Patriarchy has delegated the realm of parenting to women and girls. Consequently, fathers, specifically teenage fathers, are not given the resources or skills to emotionally and financially provide for their children. This invisible dynamic, with the support of legislative classism and racism, perpetuates class immobility for many teen fathers and their families. Let’s do better.
Angry Americans have a lot to say about welfare. Some of it’s questionable, most of it’s derogatory, and almost all of it’s incorrect. There are millions of people who currently receive government assistance in our country. To some Americans, this rings alarm bells. But how much do they really know about what welfare actually is, or about the people who need it?
We all know that homelessness, suicide, homophobia, and transphobia remain awful realities for too many young LGBTQIA+ people. These crises get a decent amount of attention. But many LGBTQIA+ teens face different challenges that don’t always make it on our radar. Here are five issues that may not grab headlines, but are still pretty arduous for queer and trans teens today.
So many cis-LGBQ+ media sources claim to be advocates of trans inclusiveness. But by even refusing to acknowledge a trans person’s chosen name in how they report on them, they become gatekeepers and enforcers hegemonic patriarchy. So here are nine ways for the media to keep in mind when doing stories on trans folks.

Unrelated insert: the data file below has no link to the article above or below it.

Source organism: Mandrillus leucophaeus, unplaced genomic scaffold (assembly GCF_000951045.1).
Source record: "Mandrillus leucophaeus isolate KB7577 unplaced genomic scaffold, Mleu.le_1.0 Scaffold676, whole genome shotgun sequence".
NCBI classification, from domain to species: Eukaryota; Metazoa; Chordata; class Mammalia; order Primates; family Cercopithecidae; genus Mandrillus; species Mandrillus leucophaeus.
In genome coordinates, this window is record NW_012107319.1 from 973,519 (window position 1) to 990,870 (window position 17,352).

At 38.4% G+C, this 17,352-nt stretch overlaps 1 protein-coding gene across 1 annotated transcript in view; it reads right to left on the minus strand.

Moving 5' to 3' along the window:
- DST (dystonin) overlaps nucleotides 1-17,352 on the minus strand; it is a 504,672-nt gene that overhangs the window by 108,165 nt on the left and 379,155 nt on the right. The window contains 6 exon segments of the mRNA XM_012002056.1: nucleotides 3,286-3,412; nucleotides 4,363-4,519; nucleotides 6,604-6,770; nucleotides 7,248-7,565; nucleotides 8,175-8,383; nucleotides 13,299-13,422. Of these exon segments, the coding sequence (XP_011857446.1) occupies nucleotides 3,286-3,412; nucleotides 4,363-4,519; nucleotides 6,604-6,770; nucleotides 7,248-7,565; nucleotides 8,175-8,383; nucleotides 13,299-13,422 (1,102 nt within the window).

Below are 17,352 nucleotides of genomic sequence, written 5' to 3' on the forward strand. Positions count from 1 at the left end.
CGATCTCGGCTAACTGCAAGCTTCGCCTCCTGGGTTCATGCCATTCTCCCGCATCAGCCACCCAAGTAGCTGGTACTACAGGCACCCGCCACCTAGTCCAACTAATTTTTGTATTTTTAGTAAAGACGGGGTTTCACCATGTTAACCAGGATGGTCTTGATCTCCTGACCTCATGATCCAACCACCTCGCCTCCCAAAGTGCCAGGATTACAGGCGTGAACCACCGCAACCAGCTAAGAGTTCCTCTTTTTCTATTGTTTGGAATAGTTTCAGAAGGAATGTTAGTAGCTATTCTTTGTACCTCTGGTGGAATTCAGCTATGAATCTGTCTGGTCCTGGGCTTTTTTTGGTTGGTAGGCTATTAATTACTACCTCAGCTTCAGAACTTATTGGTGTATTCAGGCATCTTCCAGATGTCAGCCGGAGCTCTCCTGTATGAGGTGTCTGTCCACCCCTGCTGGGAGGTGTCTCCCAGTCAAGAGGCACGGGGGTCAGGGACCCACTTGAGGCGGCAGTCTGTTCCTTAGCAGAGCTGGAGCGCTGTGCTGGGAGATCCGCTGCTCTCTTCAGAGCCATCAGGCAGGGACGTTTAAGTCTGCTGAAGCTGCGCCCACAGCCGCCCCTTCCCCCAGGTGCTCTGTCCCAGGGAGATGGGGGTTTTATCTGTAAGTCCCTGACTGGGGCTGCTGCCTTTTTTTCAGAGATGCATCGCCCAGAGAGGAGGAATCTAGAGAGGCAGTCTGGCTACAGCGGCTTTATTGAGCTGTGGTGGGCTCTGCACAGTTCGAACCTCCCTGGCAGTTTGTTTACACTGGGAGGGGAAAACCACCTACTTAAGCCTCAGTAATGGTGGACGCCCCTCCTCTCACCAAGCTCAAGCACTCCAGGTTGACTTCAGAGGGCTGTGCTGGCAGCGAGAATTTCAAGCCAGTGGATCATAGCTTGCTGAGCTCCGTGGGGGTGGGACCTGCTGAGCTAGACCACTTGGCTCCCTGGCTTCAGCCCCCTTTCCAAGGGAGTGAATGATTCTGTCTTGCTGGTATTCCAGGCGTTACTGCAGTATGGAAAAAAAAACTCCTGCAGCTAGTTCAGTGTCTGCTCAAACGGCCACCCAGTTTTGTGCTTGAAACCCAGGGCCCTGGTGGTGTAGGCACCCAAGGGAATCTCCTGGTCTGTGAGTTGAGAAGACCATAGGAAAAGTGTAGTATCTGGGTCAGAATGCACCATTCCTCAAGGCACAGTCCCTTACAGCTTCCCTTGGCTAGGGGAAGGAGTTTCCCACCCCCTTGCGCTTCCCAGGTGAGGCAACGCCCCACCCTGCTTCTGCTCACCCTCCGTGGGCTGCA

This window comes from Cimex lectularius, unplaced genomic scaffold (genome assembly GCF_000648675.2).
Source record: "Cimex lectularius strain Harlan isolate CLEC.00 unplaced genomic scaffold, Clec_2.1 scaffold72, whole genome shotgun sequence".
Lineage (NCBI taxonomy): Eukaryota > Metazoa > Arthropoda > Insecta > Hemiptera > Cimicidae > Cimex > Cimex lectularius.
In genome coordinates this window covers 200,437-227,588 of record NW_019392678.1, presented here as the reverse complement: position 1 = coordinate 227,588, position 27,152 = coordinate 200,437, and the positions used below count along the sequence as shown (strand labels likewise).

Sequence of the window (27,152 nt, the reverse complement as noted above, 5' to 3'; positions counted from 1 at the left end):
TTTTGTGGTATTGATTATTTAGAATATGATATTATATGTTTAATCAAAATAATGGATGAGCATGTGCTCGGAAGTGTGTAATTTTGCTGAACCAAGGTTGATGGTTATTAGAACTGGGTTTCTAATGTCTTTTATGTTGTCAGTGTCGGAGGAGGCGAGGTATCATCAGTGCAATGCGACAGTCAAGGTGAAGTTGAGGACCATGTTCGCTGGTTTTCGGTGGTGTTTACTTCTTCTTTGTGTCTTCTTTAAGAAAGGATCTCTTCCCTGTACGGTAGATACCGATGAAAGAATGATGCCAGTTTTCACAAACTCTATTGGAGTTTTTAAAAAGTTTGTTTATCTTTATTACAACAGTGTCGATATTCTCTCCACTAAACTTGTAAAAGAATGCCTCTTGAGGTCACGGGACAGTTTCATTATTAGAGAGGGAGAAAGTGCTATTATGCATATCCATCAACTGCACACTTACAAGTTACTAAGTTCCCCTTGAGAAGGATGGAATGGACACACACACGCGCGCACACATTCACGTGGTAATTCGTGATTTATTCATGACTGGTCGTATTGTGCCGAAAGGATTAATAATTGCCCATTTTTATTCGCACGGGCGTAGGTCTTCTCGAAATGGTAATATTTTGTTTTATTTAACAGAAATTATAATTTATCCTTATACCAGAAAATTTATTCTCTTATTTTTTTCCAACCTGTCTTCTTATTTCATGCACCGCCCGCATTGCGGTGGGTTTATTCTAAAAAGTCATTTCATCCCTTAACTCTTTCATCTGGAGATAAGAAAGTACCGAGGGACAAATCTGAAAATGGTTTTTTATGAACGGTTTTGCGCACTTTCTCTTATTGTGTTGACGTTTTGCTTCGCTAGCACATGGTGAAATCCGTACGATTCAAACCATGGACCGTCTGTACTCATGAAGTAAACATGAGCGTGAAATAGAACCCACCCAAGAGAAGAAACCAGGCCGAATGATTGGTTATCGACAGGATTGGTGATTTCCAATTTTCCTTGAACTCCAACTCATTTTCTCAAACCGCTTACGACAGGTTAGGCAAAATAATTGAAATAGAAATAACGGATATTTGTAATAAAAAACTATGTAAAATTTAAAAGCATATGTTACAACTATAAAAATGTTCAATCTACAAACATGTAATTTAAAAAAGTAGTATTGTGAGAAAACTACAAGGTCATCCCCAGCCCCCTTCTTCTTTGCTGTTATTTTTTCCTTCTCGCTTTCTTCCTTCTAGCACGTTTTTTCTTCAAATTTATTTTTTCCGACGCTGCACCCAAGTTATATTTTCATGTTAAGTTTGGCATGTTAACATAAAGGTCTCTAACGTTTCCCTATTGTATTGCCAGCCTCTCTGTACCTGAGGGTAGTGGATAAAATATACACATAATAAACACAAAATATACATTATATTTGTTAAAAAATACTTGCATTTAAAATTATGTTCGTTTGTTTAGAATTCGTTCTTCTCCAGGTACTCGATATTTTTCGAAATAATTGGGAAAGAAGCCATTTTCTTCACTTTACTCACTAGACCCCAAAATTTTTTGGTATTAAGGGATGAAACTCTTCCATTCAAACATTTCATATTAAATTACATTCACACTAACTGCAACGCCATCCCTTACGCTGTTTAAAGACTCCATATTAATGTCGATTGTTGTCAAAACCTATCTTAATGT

In a world filled with misogyny, children are taught to diet at terrifyingly early ages and women are perpetually assessed by oppressive, fatphobic, Eurocentric, patriarchal standards of beauty (as opposed to character or skill). Liz Boltz Ranfeld vows to break the cycle of fat-shaming by loving and celebrating her daughter regardless of weight or size.
What do you think of when you hear “reproductive rights?” Access to abortion and birth control, most likely. For most people, the list ends there. But reproductive rights are also about HOW a person will give birth. Where, when, and with whom a person gives birth is equally important a right as their ability to prevent, continue, or terminate a pregnancy. Here’s why.
Animosity over cultural differences can lead to anything from bully and stereotyping, to war and genocide. But it doesn’t have to be that way. We take in prejudice slowly and silently through socialization. But because we learn prejudice, we can also unlearn it. Here are a few ways you can fight oppression and practice communal harmony in your everyday life.
Our society, and in particular our media, often make Asian-American men out to be “not manly enough” and “too feminine” – by virtue of their race. This is not just racist but also patriarchal. But the thing is, Asian-American men are — believe it or not — like other human beings. They’re diverse and complex. So let’s uncover some of the most common lies.
When women express discomfort with sexism, men in particular jump to the conclusion that they must be man haters to make such a fuss. This seems to be the primary deterrent preventing women from speaking out against sexism. But here’s the thing: Being against sexism is not the same thing as being against men. Let’s debunk five myths about this misconception.
Character assassination, stalking, rape and death threats — all directed at women in the video game industry. Where is this deep hatred coming from? Who does it affect? And what can be done about it? These are questions that deserve answers. Instead of ignoring the problem, as it has been ignored before, we have a duty to investigate this war on women in gaming.